Paul T Davies reviews Titled Wig’s production of The Picture Of Dorian Gray now playing at the New Wolsey Theatre.
The Picture of Dorian Gray.
New Wolsey Theatre, Ipswich.
2 April 2019
It’s not hard to see that Wilde’s story, first published in 1890, finds many parallels and resonance in our youth obsessed society. It’s a Poe like tale of a handsome young man committed to a life of hedonism who remains unmarked by debauchery and age, while his portrait, hidden away, accumulates the terrible onslaught of time and decadence. Now we filter our selfies, can air brush our image and Botox seems an easy option. I find it interesting that Wilde’s stories, as well as his plays are still so popular; Unfortunately, Tilted Wig’s production is a bit of a curate’s egg, good in parts, but lacking a strong dramatic development.
One positive is Sarah Beaton’s design, the set is a damp looking artist’s studio, that allows the action the flow freely between scenes and time, and the costumes are neither period specific nor ultra modern. Although the look works well, herein lies the problem with the production, it continually falls between two stools, neither one thing nor the other. It’s not Gothic enough, camp enough and certainly not thrilling enough. There are some good moments, particularly an amusing example of late nineteenth century acting in part one, and some Wildean wit survives in the script. But, although he first half sets things up for a promising second act, the pace in part two slows horribly, and everything is telegraphed to the audience. Whenever something nasty is about to happen, the glass case containing the gun and knife lights up, and artist Basil Hallward helps Gray out by positioning himself on a plastic sheet to be murdered by Gray, minimising the need to clean up afterwards. There is a horribly clichéd drug party scene, no surprise that the music thumps, the cast move slowly then fast, touch each other up, and the stage is flooded in red light. I was bored of this representation before ecstasy begat MDNA begat meth, and wish companies just wouldn’t do it anymore.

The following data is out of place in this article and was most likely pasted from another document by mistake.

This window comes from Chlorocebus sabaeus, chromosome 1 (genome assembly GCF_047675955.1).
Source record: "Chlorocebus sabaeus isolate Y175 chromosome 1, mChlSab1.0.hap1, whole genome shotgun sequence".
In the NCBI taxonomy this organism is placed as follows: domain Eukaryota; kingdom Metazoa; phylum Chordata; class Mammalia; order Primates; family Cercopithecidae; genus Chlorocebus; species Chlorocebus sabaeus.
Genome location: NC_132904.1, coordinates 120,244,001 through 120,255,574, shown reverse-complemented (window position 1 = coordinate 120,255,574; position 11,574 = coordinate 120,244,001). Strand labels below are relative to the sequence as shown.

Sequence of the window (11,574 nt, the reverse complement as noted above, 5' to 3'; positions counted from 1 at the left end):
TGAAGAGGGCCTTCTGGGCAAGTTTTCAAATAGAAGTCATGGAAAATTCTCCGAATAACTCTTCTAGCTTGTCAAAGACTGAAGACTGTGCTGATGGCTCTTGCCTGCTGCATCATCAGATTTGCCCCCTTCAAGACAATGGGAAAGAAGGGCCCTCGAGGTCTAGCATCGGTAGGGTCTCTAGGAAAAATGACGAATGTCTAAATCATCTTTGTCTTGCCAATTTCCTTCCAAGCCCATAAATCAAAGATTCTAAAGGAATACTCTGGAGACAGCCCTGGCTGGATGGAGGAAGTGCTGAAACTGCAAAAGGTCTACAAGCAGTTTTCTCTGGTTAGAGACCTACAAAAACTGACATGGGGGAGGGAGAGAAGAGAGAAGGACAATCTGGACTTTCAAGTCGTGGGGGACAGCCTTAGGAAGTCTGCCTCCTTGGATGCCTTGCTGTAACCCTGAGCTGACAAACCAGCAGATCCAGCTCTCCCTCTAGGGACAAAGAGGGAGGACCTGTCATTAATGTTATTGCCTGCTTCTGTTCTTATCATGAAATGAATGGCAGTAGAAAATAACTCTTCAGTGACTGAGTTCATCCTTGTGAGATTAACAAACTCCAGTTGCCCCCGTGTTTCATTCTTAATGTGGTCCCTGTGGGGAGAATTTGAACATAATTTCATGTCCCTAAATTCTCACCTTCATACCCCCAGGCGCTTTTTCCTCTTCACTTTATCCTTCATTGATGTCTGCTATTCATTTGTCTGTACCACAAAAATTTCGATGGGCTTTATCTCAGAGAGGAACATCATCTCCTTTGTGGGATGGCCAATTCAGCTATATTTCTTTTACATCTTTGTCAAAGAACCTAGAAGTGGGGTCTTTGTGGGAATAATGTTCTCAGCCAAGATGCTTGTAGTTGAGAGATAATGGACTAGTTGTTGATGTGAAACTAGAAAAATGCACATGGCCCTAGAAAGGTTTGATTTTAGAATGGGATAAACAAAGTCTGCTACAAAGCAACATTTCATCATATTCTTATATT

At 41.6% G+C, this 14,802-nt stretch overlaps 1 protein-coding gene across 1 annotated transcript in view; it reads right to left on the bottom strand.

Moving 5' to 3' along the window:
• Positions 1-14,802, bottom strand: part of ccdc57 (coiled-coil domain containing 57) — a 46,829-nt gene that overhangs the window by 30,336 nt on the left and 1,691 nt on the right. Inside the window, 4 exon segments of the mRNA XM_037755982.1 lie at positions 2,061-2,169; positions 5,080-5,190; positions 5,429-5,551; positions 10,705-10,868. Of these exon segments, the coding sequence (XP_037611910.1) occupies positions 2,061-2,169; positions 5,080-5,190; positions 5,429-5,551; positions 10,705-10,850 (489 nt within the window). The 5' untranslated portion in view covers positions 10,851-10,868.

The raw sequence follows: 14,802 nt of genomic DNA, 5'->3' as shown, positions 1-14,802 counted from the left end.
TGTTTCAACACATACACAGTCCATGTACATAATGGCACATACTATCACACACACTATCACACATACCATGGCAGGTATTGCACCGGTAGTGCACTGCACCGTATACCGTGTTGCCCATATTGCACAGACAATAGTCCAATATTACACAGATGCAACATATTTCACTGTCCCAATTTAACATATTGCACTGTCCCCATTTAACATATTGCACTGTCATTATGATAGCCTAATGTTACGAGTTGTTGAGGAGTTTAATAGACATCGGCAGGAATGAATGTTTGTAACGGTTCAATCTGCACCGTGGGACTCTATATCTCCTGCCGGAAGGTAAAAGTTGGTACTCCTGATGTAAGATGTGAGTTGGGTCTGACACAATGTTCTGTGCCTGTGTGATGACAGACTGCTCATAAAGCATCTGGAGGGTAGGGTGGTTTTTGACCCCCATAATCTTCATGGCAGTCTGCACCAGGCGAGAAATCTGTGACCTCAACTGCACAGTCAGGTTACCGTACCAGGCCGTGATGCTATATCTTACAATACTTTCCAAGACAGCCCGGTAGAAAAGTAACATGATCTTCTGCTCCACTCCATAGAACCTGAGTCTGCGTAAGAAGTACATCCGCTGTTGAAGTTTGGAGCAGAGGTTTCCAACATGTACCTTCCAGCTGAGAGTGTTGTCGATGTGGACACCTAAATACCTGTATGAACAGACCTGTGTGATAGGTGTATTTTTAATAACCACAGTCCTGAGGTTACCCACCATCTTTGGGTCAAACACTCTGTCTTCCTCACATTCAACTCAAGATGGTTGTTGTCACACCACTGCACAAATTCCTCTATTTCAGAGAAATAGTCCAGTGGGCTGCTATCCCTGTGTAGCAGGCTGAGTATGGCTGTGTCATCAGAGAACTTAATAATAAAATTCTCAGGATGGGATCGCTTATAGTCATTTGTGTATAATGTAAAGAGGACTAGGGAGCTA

The cast do some good work. The gay subtext remains firmly a subtext, but Daniel Goode was particularly fine as artist Basil Hallward, who paints the portrait and falls in love with Gray, a lovely, gentle performance of yearning and morality. Jonathan Wrather captures well the disintegration of Lord Henry Wotton, unable to escape the clutches of time and debauchery. The women are one dimensional, a shame considering that, in the plays, Wilde’s women deliver much of the humour and common sense. Phoebe Pryce is impressive and does much with the role of Lady Wotton, but it is a desperately under developed part. Dorian Gray becomes corrupt during the interval, and this quick reversal means Gavin Fowler plays him mainly on one, arrogant note.
It’s hard to defend theatre against accusations of being unrelentingly middle class when audiences are asked to care about rich, idle nihilists like these, we don’t get to know some of Gray’s victims to balance that out a little. For me, this was a production of much potential, but a stronger decision to update the material fully and edit it to a brisk ninety minutes or so may have underlined Wilde’s themes more strongly.
Until 6 April 2019